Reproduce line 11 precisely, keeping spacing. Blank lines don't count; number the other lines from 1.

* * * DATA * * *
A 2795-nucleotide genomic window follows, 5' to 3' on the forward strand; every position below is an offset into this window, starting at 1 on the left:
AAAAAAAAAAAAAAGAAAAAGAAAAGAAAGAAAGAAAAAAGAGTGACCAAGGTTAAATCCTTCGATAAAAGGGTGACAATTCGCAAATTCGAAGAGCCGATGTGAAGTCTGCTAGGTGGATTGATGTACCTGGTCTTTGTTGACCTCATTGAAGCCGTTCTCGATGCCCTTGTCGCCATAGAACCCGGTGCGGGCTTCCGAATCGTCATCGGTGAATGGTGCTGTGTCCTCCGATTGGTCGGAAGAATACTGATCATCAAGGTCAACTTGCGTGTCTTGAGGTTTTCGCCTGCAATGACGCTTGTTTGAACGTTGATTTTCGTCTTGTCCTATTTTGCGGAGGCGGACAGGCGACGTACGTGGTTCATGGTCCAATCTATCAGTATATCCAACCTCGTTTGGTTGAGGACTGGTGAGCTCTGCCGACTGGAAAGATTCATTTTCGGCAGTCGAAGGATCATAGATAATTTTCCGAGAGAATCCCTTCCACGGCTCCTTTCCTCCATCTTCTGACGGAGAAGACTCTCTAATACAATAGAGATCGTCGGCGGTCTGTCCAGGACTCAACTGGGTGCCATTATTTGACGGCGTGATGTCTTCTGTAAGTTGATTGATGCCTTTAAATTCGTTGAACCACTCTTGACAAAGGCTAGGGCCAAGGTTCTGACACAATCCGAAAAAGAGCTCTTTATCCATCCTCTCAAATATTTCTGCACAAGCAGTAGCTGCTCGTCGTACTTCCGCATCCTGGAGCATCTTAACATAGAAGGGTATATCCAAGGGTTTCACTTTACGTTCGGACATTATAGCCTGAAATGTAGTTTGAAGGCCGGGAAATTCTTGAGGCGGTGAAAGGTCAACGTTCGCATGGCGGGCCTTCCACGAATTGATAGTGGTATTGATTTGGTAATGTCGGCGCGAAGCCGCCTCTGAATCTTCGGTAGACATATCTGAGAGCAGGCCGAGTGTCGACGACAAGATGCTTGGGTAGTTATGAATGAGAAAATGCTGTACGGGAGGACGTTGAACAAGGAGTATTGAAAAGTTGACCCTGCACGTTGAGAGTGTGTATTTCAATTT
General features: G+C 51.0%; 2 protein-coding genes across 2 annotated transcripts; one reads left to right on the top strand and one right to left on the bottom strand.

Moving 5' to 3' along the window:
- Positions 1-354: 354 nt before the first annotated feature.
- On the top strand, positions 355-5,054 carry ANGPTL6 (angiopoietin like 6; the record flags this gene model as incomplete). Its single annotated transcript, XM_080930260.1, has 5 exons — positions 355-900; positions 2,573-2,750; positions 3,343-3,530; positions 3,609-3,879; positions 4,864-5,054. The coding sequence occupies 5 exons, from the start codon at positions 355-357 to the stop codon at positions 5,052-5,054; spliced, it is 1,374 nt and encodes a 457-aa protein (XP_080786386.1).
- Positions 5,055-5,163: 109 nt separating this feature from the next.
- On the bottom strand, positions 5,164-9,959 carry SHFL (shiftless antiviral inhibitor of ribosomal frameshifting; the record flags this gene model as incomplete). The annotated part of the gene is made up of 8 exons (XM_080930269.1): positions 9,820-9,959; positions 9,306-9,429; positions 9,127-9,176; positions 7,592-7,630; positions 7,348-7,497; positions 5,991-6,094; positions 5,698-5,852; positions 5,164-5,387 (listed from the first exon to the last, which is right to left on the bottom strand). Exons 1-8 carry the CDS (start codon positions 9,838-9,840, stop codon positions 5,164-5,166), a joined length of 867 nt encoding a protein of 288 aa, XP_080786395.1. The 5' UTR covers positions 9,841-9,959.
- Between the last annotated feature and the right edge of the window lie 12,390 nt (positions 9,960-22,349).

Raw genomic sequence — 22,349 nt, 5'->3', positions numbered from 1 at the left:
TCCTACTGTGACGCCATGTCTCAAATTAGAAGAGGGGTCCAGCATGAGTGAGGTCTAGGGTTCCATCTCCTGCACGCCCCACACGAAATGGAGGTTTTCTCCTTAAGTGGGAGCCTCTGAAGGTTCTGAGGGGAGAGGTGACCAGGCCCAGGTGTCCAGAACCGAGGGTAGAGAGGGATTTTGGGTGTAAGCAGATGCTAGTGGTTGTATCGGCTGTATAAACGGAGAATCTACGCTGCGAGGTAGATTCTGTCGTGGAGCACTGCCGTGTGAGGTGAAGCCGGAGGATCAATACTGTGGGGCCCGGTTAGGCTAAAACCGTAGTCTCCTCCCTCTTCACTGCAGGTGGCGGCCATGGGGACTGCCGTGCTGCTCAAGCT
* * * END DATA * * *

TCCTACTGTGACGCCATGTCTCAAATTAGAAGAGGGGTCCAGCATGAGTGAGGTCTAGGGTTCCATCTCCTGCACGCCCCACACGAAATGGAGGTTTTCTCCTTAAGTGGGAGCCTCTGAAGGTTCTGAGGGGAGAGGTGACCAGGCCCAGGTGTCCAGAACCGAGGGTAGAGAGGGATTTTGGGTGTAAGCAGATGCTAGTGGTTGTATCGGCTGTATAAACGGAGAATCTACGCTGCGAGGTAGATTCTGTCGTGGAGCACTGCCGTGTGAGGTGAAGCCGGAGGATCAATACTGTGGGGCCCGGTTAGGCTAAAACCGTAGTCTCCTCCCTCTTCACTGCAGGTGGCGGCCATGGGGACTGCCGTGCTGCTCAAGCT